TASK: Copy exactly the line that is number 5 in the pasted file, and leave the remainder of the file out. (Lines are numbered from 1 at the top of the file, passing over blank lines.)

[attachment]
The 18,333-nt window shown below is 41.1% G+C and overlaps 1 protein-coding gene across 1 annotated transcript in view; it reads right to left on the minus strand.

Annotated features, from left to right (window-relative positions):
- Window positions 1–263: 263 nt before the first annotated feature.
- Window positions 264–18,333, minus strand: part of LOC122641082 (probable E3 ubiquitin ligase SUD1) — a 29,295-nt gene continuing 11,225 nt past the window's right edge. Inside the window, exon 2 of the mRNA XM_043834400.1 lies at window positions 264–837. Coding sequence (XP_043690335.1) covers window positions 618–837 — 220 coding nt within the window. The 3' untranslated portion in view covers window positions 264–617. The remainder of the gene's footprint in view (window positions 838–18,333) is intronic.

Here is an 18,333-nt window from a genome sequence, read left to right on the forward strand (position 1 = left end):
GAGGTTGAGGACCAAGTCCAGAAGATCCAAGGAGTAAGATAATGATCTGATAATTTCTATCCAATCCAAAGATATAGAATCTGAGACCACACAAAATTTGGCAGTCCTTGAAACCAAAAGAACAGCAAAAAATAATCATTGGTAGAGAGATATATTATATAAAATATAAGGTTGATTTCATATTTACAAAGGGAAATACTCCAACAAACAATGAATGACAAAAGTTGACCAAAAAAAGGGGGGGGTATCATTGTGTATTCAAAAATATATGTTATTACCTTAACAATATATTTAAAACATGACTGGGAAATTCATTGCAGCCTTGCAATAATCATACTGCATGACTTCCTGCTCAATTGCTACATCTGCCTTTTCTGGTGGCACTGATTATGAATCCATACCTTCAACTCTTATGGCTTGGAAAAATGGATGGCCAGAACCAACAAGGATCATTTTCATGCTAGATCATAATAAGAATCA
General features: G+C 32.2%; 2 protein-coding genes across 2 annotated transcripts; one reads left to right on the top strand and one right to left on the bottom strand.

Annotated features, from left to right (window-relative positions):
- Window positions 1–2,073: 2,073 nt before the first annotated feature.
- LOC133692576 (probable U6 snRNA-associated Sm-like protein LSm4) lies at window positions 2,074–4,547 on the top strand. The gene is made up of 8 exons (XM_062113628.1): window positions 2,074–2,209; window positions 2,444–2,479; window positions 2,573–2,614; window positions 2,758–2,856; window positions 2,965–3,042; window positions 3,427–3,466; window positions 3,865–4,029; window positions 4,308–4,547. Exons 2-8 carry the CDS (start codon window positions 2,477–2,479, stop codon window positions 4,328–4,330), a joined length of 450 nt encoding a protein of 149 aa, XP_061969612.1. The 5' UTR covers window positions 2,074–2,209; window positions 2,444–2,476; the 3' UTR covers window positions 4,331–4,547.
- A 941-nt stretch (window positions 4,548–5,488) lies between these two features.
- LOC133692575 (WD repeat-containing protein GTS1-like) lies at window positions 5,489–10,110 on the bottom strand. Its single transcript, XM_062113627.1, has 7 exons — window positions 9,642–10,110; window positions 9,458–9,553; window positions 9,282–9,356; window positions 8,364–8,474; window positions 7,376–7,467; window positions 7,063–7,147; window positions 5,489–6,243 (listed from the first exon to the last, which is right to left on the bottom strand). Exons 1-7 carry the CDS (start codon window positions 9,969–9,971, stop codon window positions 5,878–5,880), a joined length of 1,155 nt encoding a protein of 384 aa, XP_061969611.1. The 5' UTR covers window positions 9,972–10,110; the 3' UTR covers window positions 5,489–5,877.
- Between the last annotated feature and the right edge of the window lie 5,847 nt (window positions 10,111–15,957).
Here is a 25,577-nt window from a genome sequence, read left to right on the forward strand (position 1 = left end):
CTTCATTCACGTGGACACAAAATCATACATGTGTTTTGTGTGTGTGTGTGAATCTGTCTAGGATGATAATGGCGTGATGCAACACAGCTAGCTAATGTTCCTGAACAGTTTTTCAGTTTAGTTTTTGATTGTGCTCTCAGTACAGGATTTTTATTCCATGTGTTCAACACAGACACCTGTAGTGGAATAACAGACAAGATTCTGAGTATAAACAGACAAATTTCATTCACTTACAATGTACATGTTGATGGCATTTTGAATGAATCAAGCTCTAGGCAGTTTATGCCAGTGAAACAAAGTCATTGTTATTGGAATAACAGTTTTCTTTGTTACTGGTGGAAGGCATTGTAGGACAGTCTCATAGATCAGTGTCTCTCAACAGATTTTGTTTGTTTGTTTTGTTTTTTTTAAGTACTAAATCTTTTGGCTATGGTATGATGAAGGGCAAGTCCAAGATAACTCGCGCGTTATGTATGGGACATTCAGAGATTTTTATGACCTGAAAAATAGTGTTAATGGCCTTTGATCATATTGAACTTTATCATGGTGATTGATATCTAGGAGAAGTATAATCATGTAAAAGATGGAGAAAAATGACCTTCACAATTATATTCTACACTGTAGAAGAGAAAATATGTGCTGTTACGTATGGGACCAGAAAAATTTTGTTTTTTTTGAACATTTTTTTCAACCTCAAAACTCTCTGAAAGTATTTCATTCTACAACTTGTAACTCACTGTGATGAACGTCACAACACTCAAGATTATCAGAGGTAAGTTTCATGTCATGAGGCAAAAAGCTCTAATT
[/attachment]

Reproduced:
Here is an 18,333-nt window from a genome sequence, read left to right on the forward strand (position 1 = left end):